Much of this book has been about the relationship between the Islamic world and ideas that were first elaborated in Europe. This relationship was gusty and volatile back in 1798, and it remains so today, but I hope I have demonstrated that many of the ideas, such as the value of the individual and the benefits of law, science and representative government, were adopted rapidly – so seamlessly, in fact, that they are now authentic features of Islamic thought and society.

Of course, the West itself has not stood still during this process of integration and assimilation, stretching the limits and possibilities of humankind in ways that none of the characters in this book can possibly have imagined. Some manifestations of post-Enlightenment life, whether sociological, such as the condemnation of the traditional family, or cosmic, such as science’s seductive promise of immortality, speak to many Muslims of a repugnant hubris. For post-religious Christian society Islam remains a younger sibling that, while it has internalised many modern ideas, continues to insist on a spiritual dimension that has been largely lost in the West. This is Islam after the Enlightenment, sketched by Jamal al-Din Afghani and Muhammad Abduh, humanised by Jalal al-e Ahmad and pumped up by Sayyid Qutb, never at rest, beset by contradictions. It is certain to continue to needle and perplex us.   


[1] Where unregulated mingling did take place, such as in the rural Balkans, Islam, Christianity and Judaism produced syncretic traditions that later purists frowned upon and stamped out.

Want more book news?

Sign up to get exclusive articles, interviews, and sneak previews of new books, every month.

More about the author

The Islamic Enlightenment

Christopher de Bellaigue


Selected as a book of the year 2017 by the Times Literary Supplement and the Sunday Times ('At a time when the gulf between Islam and the West yawns distressingly wide, De Bellaigue’s book is a welcome and surprising corrective' Dominic Sandbrook, Sunday Times)

'The best sort of book for our disordered days: timely, urgent and illuminating' Pankaj Mishra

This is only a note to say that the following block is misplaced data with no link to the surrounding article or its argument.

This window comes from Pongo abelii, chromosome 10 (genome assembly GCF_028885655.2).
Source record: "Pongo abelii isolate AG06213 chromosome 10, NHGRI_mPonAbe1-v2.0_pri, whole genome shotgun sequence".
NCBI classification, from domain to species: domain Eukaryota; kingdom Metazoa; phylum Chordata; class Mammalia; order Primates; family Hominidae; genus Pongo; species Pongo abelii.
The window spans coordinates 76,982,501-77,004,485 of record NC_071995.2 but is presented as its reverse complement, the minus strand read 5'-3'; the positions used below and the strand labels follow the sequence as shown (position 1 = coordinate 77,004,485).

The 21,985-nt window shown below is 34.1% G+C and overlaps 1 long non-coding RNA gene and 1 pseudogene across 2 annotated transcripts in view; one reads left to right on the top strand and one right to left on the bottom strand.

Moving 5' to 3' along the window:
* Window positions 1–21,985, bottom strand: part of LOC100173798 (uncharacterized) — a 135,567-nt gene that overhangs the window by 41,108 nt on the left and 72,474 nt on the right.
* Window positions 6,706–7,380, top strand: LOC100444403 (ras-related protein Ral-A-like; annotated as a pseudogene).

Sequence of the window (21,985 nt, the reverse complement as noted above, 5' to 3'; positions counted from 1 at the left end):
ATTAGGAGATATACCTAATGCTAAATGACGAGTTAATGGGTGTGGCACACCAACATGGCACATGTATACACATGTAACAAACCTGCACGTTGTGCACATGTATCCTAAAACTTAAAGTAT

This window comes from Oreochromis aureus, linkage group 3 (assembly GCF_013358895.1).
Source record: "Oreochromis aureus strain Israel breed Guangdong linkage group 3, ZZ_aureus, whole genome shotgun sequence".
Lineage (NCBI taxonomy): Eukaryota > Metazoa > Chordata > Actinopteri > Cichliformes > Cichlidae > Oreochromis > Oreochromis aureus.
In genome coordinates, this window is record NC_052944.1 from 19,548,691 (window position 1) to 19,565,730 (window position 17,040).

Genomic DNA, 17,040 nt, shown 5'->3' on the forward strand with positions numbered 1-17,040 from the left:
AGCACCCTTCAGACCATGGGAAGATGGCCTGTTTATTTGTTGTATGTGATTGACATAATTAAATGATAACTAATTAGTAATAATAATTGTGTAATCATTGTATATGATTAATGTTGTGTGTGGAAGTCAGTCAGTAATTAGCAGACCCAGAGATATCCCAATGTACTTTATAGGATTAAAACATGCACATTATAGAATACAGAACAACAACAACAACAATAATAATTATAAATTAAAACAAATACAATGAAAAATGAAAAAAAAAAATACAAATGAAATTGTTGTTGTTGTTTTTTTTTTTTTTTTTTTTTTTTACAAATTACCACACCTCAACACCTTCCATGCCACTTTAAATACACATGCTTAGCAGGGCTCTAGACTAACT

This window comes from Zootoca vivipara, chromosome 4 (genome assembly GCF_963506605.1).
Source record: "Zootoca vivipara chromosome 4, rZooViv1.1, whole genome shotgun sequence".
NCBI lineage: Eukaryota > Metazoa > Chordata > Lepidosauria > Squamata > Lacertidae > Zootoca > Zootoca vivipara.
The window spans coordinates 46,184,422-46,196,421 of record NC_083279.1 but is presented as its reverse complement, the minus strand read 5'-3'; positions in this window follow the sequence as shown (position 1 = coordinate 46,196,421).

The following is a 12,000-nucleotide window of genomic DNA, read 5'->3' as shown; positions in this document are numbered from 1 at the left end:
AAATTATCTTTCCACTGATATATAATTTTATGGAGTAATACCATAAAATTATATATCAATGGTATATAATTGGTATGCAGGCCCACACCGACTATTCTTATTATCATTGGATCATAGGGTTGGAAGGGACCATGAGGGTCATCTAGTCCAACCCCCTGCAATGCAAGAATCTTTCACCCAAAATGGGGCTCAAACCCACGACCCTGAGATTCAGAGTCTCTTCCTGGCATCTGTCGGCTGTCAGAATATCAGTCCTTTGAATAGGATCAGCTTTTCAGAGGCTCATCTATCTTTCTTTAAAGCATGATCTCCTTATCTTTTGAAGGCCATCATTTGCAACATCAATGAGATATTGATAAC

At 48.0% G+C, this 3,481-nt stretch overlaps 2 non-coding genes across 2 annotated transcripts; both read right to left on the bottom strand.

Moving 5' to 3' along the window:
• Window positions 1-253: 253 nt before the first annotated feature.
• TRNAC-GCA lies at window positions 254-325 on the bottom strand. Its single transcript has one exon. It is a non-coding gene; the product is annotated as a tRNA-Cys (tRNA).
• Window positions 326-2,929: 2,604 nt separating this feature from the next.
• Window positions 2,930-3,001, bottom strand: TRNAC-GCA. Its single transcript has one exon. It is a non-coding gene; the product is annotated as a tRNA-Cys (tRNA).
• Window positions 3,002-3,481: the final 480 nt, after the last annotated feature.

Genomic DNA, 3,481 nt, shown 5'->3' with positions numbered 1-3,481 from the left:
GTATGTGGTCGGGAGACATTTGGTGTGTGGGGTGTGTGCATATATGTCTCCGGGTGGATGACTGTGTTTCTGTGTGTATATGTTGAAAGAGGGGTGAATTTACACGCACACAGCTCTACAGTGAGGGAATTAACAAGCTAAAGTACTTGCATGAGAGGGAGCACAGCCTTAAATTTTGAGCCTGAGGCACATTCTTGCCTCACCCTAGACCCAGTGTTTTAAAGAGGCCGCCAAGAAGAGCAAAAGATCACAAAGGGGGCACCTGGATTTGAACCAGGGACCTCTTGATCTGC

'It strikes a blow … for common humanity.' Sunday Times

The Islamic Enlightenment: a contradiction in terms?

The Muslim world has often been accused of a failure to modernise, reform and adapt. But, from the beginning of the nineteenth century to the present day, Islamic society in its Middle Eastern heartlands has in fact been transformed by modern ideals and practices, including the adoption of modern medicine, the emergence of women from purdah and the development of democracy.

Who were the scholars and scientists, writers and politicians that brought about these remarkable changes? And why is their legacy now under threat?

Beginning with the dramatic collision of East and West following Napoleon’s arrival in Egypt, and taking us through 200 tumultuous years of Middle Eastern history, Christopher de Bellaigue introduces us to key figures and reformers; from Egypt’s visionary ruler Muhammad Ali to brave radicals like Iran’s first feminist Qurrat al-Ayn and the writer Ibrahim Sinasi, who transformed Ottoman Turkey’s language and literature.

This book tells the forgotten story of the Islamic Enlightenment. It shows us how to look beyond sensationalist headlines to foster a genuine understanding of modern Islam and Muslim culture, and is essential reading for anyone engaged with the state of the world today.

Related features